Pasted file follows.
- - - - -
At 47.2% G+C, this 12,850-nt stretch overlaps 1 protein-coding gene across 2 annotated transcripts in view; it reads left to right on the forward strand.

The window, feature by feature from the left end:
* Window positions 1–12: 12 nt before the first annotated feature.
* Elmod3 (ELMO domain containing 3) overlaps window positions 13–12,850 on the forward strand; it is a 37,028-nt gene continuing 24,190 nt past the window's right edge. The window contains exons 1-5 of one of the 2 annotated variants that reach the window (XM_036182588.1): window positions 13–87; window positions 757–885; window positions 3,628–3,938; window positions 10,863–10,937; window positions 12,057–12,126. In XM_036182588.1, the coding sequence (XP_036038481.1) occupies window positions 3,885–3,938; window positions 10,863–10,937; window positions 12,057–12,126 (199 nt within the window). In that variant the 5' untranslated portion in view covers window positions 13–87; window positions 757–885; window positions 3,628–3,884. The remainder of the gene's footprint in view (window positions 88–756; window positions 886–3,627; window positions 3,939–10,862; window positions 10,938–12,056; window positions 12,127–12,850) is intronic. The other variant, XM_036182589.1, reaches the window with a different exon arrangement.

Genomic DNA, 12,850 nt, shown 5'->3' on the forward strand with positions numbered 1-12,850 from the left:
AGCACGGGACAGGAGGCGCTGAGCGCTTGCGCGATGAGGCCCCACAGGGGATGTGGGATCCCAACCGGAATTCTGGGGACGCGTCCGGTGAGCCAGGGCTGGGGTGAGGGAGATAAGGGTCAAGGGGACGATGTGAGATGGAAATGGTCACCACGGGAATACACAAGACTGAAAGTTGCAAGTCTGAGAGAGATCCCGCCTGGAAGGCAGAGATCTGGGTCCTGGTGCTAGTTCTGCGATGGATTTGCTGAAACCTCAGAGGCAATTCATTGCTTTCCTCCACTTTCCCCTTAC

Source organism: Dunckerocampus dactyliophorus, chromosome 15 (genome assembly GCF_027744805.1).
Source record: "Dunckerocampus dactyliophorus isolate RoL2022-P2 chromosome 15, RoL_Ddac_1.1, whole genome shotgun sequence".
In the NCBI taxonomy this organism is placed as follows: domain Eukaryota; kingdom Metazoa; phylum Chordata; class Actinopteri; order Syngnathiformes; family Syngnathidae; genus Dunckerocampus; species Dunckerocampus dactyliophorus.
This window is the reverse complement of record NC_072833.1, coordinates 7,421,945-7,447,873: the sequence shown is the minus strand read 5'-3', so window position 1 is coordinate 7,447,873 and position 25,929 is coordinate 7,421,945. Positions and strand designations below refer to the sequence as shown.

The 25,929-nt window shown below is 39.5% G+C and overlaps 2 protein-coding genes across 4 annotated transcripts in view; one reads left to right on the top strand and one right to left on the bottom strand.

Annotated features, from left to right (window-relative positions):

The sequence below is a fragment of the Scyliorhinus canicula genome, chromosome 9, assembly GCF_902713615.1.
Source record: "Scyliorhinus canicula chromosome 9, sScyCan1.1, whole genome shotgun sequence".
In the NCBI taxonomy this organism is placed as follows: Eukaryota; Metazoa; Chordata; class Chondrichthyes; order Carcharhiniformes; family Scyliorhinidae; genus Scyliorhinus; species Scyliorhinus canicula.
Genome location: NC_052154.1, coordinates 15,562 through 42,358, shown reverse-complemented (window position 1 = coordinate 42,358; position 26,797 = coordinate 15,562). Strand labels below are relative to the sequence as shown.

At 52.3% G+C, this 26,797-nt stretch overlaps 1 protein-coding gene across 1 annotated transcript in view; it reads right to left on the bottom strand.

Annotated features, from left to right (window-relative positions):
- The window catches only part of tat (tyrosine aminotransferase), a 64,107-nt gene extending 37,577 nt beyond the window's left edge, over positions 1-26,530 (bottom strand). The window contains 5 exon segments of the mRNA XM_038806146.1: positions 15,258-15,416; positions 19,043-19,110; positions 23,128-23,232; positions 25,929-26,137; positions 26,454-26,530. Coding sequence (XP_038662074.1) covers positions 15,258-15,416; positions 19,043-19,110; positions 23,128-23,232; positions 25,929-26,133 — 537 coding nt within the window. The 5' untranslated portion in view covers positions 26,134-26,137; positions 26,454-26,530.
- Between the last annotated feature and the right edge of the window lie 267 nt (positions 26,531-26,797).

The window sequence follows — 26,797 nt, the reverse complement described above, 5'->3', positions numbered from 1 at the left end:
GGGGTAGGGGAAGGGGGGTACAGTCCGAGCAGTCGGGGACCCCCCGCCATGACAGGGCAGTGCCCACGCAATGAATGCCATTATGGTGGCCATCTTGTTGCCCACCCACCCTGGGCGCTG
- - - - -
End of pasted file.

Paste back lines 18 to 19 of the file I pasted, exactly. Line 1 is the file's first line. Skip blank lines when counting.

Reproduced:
Annotated features, from left to right (window-relative positions):
- The window catches only part of tat (tyrosine aminotransferase), a 64,107-nt gene extending 37,577 nt beyond the window's left edge, over positions 1-26,530 (bottom strand). The window contains 5 exon segments of the mRNA XM_038806146.1: positions 15,258-15,416; positions 19,043-19,110; positions 23,128-23,232; positions 25,929-26,137; positions 26,454-26,530. Coding sequence (XP_038662074.1) covers positions 15,258-15,416; positions 19,043-19,110; positions 23,128-23,232; positions 25,929-26,133 — 537 coding nt within the window. The 5' untranslated portion in view covers positions 26,134-26,137; positions 26,454-26,530.